What Run Flat Tyres?
Run-flat tyres are exactly that, tyres that allow you to carry on driving even if the air has escaped.
That doesn’t mean you can drive normally, though – once the air has escaped, you can only drive on a ‘flat’ run-flat tyre for a limited number of miles, and at a lower speed.
It’s worth noting that while run-flat tyres can be retrofitted to cars, they’re not recommended for cars without a Tyre Pressure Monitoring System (TPMS), as your car will give little or no indication that the tyre’s pressure is dropping.
What are the benefits of run flat tyres tyres?
The main advantage of run-flat tyres is that you can carry on driving if you get a puncture – assuming the sidewall itself hasn’t been significantly damaged. True, you have to be careful with how, how much and how fast you drive, but the distance limits run-flats come with should allow you to get to a garage or tyre fitters fairly easily.
Because of their strong sidewalls, run-flat tyres are also said to be less prone to blowouts – a rapid and potentially dangerous loss of air from the tyre.
Another advantage is there’s no need to carry a spare wheel, meaning the car’s boot can be a little bigger, or have under-floor storage where the spare would normally sit.
Are there any drawbacks with run flat tyres?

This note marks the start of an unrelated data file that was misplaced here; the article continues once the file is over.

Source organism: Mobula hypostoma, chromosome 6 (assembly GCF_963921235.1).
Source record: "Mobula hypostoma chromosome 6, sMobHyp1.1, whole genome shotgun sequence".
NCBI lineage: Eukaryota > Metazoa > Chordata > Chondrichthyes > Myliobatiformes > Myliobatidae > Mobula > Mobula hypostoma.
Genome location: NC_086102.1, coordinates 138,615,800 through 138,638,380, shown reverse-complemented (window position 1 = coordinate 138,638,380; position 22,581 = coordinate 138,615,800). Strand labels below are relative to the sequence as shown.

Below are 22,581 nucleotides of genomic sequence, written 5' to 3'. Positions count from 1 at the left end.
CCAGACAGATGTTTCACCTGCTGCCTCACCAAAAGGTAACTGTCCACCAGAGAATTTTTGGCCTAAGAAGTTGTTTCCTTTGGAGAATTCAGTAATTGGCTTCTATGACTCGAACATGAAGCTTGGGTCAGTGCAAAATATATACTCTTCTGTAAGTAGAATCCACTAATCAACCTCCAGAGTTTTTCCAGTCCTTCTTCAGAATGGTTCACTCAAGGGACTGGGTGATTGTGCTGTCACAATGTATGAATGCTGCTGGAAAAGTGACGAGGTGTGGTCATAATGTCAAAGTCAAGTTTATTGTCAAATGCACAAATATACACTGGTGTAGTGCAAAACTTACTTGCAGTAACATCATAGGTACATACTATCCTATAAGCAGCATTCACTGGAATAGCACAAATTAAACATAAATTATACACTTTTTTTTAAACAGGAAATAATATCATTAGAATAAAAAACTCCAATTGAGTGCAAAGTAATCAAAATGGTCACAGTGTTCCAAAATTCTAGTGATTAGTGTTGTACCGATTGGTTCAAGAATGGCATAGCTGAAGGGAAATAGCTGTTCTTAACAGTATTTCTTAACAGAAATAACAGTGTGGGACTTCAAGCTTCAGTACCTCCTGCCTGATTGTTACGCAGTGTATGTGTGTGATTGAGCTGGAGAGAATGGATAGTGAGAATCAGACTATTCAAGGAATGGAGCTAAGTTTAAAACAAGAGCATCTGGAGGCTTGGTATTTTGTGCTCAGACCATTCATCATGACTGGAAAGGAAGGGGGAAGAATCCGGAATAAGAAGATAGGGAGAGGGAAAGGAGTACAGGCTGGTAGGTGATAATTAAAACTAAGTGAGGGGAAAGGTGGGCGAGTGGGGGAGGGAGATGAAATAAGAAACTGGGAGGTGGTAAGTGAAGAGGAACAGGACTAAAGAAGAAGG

Run-flat tyres work well in many cases, but there are some circumstances in which they’re less than ideal. If you get a puncture late on a Sunday evening, for example, you may have to wait until Monday to find an open garage to fix it. It’s also possible your journey length will exceed the tyre’s limit, particularly if you’ve got to drive to your destination before making a second excursion to a garage the next day.
Speaking of fixes, because the sidewall may have been damaged, run-flat tyres must generally be replaced rather than repaired after a puncture. Run-flat tyres are also more expensive to buy than standard tyres, adding further cost.
Some drivers feel cars with run-flat tyres are slightly less enjoyable to drive, or aren’t as good at soaking up potholes and broken tarmac as cars fitted with conventional tyres. That’s because the stiffer sidewalls are less adept at absorbing bumps, and they also add ‘unsprung’ weight (mass that isn’t supported by the car’s suspension), meaning the suspension is less effective.